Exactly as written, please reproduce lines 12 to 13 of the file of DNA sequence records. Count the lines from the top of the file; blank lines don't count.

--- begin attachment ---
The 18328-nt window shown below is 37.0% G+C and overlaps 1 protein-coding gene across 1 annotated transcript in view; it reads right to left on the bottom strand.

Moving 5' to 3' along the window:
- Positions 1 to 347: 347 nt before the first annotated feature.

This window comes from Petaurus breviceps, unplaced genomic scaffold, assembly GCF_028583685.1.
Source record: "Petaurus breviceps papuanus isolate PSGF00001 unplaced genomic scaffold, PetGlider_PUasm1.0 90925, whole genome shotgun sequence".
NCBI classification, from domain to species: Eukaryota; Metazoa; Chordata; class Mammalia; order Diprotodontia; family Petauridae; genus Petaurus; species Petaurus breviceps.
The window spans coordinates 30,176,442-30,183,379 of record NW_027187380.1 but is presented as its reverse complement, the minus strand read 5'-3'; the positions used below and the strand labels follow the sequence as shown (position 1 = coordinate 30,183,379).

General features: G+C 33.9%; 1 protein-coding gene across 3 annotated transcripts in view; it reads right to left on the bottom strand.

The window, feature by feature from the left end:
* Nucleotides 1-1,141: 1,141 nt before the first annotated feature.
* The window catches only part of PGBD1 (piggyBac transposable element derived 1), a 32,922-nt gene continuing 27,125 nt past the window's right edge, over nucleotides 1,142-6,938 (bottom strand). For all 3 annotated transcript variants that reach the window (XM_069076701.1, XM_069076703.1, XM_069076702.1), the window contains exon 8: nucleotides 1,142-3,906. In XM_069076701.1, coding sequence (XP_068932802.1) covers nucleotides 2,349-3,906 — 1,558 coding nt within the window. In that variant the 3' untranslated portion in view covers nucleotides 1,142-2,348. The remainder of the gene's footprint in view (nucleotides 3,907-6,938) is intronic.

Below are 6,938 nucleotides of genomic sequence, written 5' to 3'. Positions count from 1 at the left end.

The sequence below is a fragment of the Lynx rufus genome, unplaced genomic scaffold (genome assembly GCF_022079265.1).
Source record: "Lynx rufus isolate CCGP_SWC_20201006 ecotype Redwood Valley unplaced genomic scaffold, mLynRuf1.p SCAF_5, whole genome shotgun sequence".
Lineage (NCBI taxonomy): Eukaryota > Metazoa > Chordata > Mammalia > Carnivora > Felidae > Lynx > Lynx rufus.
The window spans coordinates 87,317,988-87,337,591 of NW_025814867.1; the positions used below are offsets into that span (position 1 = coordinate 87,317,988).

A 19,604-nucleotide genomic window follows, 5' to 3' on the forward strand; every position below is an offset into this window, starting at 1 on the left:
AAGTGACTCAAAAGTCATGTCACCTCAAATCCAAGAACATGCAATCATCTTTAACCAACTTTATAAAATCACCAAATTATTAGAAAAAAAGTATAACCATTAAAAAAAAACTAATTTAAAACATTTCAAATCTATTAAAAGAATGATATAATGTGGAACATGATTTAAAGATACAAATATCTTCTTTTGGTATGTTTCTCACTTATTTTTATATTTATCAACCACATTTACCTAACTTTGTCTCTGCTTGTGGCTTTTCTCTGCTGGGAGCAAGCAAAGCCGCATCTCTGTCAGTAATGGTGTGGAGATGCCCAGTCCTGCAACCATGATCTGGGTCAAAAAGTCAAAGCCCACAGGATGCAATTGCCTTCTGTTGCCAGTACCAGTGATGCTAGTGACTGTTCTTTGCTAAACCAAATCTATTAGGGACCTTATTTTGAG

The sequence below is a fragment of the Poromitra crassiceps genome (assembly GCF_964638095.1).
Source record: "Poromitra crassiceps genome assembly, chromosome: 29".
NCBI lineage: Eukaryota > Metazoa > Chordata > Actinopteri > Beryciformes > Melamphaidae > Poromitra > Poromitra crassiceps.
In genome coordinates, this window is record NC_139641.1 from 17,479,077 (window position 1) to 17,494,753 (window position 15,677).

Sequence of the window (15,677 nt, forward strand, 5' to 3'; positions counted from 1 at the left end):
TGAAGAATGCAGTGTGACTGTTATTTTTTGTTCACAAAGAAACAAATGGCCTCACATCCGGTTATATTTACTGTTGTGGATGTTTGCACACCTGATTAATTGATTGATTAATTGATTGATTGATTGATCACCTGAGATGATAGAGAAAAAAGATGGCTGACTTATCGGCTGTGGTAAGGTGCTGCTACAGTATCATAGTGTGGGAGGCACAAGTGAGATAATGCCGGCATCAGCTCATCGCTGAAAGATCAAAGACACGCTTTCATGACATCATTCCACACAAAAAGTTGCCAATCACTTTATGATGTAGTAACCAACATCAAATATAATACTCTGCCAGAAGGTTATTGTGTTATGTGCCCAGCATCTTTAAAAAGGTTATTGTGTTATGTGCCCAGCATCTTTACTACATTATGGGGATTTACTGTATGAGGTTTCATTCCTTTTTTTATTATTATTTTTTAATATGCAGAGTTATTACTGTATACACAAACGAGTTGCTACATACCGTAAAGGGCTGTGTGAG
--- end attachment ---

Below are 6,938 nucleotides of genomic sequence, written 5' to 3'. Positions count from 1 at the left end.

The sequence below is a fragment of the Lynx rufus genome, unplaced genomic scaffold (genome assembly GCF_022079265.1).